Bluetooth-based technology navigating blind people in indoor areas is being tested in Euston station

Bluetooth navigation for blind tested in Euston station

A network of Bluetooth beacons communicating with a navigation app has been installed in London Underground’s Euston station to enable vision-impaired people to receive turn-by-turn directions to help them find their way around.

The app provides audio guidance to the users, giving them confidence and the ability to move independently, even in complex environments.

Part of the Wayfindr project by the Royal London Society for Blind People and digital developer ustwo, the trial follows a pilot experiment earlier this year in Pimlico station.

“Our trial at Euston is really putting the system through its paces, to see whether it can fulfil its promise at one of London’s busiest Tube stations,” said David Waboso, Capital Programmes Director at London Underground. “Ultimately this innovative project is about giving our vision-impaired customers the flexibility to travel with the same independence and spontaneity as everyone else.”

London Underground hopes to eventually roll out the technology across its network. The trial, which will run until January 2016, is not open and involves only pre-selected participants. London Underground hopes to gather enough information during the trial to be able to assess the requirements for deploying the technology on a wider scale.

“What makes Wayfindr so strong is the focus on smartphones, meaning blind people don’t have to spend hundreds of pounds on different gadgets - they have everything they need in their pockets,” said Tom Pey, Chief Executive of RLSB and Chair of Wayfindr. “Smartphones have revolutionised the lives of blind people, giving us a level of independence that 20 years ago we couldn’t have imagined.”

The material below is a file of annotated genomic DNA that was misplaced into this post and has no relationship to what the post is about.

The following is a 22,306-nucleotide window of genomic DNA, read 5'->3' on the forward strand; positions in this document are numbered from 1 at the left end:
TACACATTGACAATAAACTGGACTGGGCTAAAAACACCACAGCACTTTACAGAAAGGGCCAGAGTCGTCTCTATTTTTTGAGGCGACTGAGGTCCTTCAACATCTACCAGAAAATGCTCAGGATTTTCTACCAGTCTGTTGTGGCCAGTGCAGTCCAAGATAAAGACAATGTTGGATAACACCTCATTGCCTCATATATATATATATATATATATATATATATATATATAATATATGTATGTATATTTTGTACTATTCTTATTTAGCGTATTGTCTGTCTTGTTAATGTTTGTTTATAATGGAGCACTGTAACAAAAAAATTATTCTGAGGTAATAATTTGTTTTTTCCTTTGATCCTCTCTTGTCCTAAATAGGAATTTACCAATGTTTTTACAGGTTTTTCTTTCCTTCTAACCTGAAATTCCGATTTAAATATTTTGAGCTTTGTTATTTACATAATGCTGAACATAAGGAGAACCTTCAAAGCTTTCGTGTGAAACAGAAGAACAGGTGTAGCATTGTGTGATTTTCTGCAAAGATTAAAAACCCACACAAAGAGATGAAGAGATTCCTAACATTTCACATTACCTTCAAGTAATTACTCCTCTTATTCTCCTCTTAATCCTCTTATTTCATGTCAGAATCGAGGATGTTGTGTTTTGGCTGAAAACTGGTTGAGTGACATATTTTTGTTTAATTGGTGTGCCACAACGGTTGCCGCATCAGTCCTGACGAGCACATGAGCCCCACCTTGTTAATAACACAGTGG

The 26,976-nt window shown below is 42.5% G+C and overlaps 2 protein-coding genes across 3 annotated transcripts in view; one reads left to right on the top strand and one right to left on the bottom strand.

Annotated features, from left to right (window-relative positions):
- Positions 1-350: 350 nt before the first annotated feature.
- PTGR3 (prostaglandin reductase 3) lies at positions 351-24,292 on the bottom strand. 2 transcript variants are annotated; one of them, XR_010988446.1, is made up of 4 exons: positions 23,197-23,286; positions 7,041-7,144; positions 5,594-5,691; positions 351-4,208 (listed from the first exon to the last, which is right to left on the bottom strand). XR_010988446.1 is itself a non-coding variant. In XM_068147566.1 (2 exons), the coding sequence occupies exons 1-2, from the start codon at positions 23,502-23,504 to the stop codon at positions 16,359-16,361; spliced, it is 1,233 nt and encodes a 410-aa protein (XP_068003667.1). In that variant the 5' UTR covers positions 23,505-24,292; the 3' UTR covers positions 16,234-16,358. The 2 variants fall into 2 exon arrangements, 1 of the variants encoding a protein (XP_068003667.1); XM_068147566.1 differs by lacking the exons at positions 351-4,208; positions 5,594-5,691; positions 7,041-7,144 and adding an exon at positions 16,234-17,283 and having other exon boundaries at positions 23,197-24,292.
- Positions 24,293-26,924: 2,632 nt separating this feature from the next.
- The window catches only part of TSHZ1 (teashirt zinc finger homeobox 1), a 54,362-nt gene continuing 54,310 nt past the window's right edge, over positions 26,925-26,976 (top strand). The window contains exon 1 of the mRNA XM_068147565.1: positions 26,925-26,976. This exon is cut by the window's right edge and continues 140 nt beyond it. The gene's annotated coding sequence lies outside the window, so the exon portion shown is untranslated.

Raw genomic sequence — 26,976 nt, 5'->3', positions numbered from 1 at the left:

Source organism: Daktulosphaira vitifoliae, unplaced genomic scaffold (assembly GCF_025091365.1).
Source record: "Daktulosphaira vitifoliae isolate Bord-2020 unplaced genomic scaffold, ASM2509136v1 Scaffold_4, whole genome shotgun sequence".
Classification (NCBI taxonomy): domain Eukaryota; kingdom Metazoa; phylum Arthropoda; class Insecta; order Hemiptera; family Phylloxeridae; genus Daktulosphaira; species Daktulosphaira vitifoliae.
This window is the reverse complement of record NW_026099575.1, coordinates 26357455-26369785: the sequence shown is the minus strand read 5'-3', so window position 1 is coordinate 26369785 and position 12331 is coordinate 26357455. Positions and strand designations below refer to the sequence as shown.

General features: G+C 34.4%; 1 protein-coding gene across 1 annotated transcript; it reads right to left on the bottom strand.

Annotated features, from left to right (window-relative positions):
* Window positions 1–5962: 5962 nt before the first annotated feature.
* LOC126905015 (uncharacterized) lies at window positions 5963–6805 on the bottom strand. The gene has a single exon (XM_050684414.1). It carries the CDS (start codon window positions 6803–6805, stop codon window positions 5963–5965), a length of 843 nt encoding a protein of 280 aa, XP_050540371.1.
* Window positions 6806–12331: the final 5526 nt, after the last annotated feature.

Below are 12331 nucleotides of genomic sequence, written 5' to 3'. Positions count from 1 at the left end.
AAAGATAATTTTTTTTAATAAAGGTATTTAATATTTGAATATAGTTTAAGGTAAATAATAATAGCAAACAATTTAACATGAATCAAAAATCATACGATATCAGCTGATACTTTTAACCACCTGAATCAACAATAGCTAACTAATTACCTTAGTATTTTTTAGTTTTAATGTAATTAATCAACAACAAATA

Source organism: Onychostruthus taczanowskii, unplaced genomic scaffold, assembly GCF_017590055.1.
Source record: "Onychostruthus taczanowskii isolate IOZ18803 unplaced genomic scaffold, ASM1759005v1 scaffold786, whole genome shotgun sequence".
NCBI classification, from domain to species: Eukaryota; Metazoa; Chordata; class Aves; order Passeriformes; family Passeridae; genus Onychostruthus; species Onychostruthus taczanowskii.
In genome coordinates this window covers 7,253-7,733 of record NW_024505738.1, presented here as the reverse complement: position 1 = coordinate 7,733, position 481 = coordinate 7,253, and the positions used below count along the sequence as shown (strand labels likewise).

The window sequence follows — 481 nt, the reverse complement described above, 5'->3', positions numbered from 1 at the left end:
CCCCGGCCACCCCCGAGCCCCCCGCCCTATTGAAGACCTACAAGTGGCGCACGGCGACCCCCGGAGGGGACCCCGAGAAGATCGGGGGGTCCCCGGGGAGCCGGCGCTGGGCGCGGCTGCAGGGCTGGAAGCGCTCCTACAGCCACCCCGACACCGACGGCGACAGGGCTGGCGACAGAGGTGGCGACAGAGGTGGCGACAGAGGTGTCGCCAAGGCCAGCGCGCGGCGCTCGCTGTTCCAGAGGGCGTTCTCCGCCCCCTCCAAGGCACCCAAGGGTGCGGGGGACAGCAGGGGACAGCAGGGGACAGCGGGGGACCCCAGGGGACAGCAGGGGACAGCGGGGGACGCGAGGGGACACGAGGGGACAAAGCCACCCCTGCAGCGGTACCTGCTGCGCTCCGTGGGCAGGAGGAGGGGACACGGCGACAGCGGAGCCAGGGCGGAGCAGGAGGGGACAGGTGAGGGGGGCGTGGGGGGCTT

The Wayfindr project has recently received a $1m grant from Google.org as part of the Disabilities program of Google Impact Challenge that seeks to find novel solutions to enhance the lives of people with disabilities.

The money will help speed up the development of the technology over the next three years with the ultimate aim of making the system fit to be used across cities around the world, not only in the underground but in all urban settings including shopping centres and hospitals.

In early 2016, Wayfindr aims to release the first standardised guidelines for using smartphones to guide vision-impaired people in urban areas.

The open standards should establish, for example, how to express distance, what features have to be identified by the beacons and how frequently instructions have to be updated.

“Wayfindr evolved from a collaboration with RLSB’s Youth Forum investigating whether they could use their smartphones to navigate the London Underground,” said Umesh Pandya, CEO of Wayfindr. “Through our open and inclusive design approach, the Wayfindr standard has the potential to change the lives of vision-impaired people across the globe.”

According to a survey by the RLSB, some 43 per cent of vision-impaired people in the UK would like to leave their home more often but lack the confidence and tools to travel independently.

 

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